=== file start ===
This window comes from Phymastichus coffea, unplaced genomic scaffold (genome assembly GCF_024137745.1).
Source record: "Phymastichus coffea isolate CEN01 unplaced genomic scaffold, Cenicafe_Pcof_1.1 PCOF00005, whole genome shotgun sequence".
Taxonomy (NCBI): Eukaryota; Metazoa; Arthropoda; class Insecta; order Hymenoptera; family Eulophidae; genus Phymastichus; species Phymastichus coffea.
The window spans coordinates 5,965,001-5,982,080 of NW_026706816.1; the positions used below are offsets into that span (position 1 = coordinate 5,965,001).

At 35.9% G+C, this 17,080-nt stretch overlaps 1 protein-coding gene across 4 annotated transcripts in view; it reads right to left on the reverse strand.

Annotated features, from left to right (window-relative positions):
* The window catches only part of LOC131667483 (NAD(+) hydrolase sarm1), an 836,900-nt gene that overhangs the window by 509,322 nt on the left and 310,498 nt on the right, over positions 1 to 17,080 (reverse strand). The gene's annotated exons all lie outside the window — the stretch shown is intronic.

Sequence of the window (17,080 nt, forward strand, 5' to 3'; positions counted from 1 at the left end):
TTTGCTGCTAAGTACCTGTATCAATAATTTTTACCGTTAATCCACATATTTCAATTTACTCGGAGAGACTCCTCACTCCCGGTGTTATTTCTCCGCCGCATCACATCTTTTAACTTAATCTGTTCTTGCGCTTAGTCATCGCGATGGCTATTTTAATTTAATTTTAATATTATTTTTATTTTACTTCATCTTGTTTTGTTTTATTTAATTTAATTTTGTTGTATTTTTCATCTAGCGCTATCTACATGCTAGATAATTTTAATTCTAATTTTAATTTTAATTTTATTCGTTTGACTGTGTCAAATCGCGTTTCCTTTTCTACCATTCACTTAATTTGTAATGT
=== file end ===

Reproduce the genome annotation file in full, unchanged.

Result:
This window comes from Phymastichus coffea, unplaced genomic scaffold (genome assembly GCF_024137745.1).
Source record: "Phymastichus coffea isolate CEN01 unplaced genomic scaffold, Cenicafe_Pcof_1.1 PCOF00005, whole genome shotgun sequence".
Taxonomy (NCBI): Eukaryota; Metazoa; Arthropoda; class Insecta; order Hymenoptera; family Eulophidae; genus Phymastichus; species Phymastichus coffea.
The window spans coordinates 5,965,001-5,982,080 of NW_026706816.1; the positions used below are offsets into that span (position 1 = coordinate 5,965,001).

At 35.9% G+C, this 17,080-nt stretch overlaps 1 protein-coding gene across 4 annotated transcripts in view; it reads right to left on the reverse strand.

Annotated features, from left to right (window-relative positions):
* The window catches only part of LOC131667483 (NAD(+) hydrolase sarm1), an 836,900-nt gene that overhangs the window by 509,322 nt on the left and 310,498 nt on the right, over positions 1 to 17,080 (reverse strand). The gene's annotated exons all lie outside the window — the stretch shown is intronic.

Sequence of the window (17,080 nt, forward strand, 5' to 3'; positions counted from 1 at the left end):
TTTGCTGCTAAGTACCTGTATCAATAATTTTTACCGTTAATCCACATATTTCAATTTACTCGGAGAGACTCCTCACTCCCGGTGTTATTTCTCCGCCGCATCACATCTTTTAACTTAATCTGTTCTTGCGCTTAGTCATCGCGATGGCTATTTTAATTTAATTTTAATATTATTTTTATTTTACTTCATCTTGTTTTGTTTTATTTAATTTAATTTTGTTGTATTTTTCATCTAGCGCTATCTACATGCTAGATAATTTTAATTCTAATTTTAATTTTAATTTTATTCGTTTGACTGTGTCAAATCGCGTTTCCTTTTCTACCATTCACTTAATTTGTAATGT